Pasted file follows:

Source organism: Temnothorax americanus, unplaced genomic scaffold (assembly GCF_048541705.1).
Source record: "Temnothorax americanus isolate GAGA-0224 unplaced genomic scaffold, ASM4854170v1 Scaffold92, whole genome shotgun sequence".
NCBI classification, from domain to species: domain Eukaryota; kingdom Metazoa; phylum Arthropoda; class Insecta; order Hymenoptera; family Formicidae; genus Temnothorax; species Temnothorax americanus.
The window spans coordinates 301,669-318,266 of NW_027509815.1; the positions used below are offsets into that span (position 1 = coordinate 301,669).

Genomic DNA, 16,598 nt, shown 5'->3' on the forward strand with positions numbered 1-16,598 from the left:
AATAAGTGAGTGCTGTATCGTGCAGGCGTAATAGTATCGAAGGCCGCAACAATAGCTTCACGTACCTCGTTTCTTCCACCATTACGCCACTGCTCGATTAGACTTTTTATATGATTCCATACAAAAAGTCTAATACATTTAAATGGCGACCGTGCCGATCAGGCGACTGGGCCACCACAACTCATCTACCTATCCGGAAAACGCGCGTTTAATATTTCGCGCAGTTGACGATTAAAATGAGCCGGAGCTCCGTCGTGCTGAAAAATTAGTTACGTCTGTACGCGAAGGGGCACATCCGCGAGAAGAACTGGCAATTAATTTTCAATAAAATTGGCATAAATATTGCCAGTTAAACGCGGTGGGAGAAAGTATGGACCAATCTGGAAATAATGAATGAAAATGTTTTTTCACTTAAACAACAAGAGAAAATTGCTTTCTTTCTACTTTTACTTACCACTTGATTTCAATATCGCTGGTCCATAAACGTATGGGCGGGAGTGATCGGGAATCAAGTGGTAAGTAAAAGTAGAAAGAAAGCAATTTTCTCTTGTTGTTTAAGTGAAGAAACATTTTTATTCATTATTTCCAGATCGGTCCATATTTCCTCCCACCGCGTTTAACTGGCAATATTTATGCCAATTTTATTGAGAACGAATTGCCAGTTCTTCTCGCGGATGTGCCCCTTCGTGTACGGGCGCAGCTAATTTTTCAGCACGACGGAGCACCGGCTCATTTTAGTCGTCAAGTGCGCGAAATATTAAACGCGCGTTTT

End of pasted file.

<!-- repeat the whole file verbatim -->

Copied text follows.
Source organism: Temnothorax americanus, unplaced genomic scaffold (assembly GCF_048541705.1).
Source record: "Temnothorax americanus isolate GAGA-0224 unplaced genomic scaffold, ASM4854170v1 Scaffold92, whole genome shotgun sequence".
NCBI classification, from domain to species: domain Eukaryota; kingdom Metazoa; phylum Arthropoda; class Insecta; order Hymenoptera; family Formicidae; genus Temnothorax; species Temnothorax americanus.
The window spans coordinates 301,669-318,266 of NW_027509815.1; the positions used below are offsets into that span (position 1 = coordinate 301,669).

Genomic DNA, 16,598 nt, shown 5'->3' on the forward strand with positions numbered 1-16,598 from the left:
AATAAGTGAGTGCTGTATCGTGCAGGCGTAATAGTATCGAAGGCCGCAACAATAGCTTCACGTACCTCGTTTCTTCCACCATTACGCCACTGCTCGATTAGACTTTTTATATGATTCCATACAAAAAGTCTAATACATTTAAATGGCGACCGTGCCGATCAGGCGACTGGGCCACCACAACTCATCTACCTATCCGGAAAACGCGCGTTTAATATTTCGCGCAGTTGACGATTAAAATGAGCCGGAGCTCCGTCGTGCTGAAAAATTAGTTACGTCTGTACGCGAAGGGGCACATCCGCGAGAAGAACTGGCAATTAATTTTCAATAAAATTGGCATAAATATTGCCAGTTAAACGCGGTGGGAGAAAGTATGGACCAATCTGGAAATAATGAATGAAAATGTTTTTTCACTTAAACAACAAGAGAAAATTGCTTTCTTTCTACTTTTACTTACCACTTGATTTCAATATCGCTGGTCCATAAACGTATGGGCGGGAGTGATCGGGAATCAAGTGGTAAGTAAAAGTAGAAAGAAAGCAATTTTCTCTTGTTGTTTAAGTGAAGAAACATTTTTATTCATTATTTCCAGATCGGTCCATATTTCCTCCCACCGCGTTTAACTGGCAATATTTATGCCAATTTTATTGAGAACGAATTGCCAGTTCTTCTCGCGGATGTGCCCCTTCGTGTACGGGCGCAGCTAATTTTTCAGCACGACGGAGCACCGGCTCATTTTAGTCGTCAAGTGCGCGAAATATTAAACGCGCGTTTT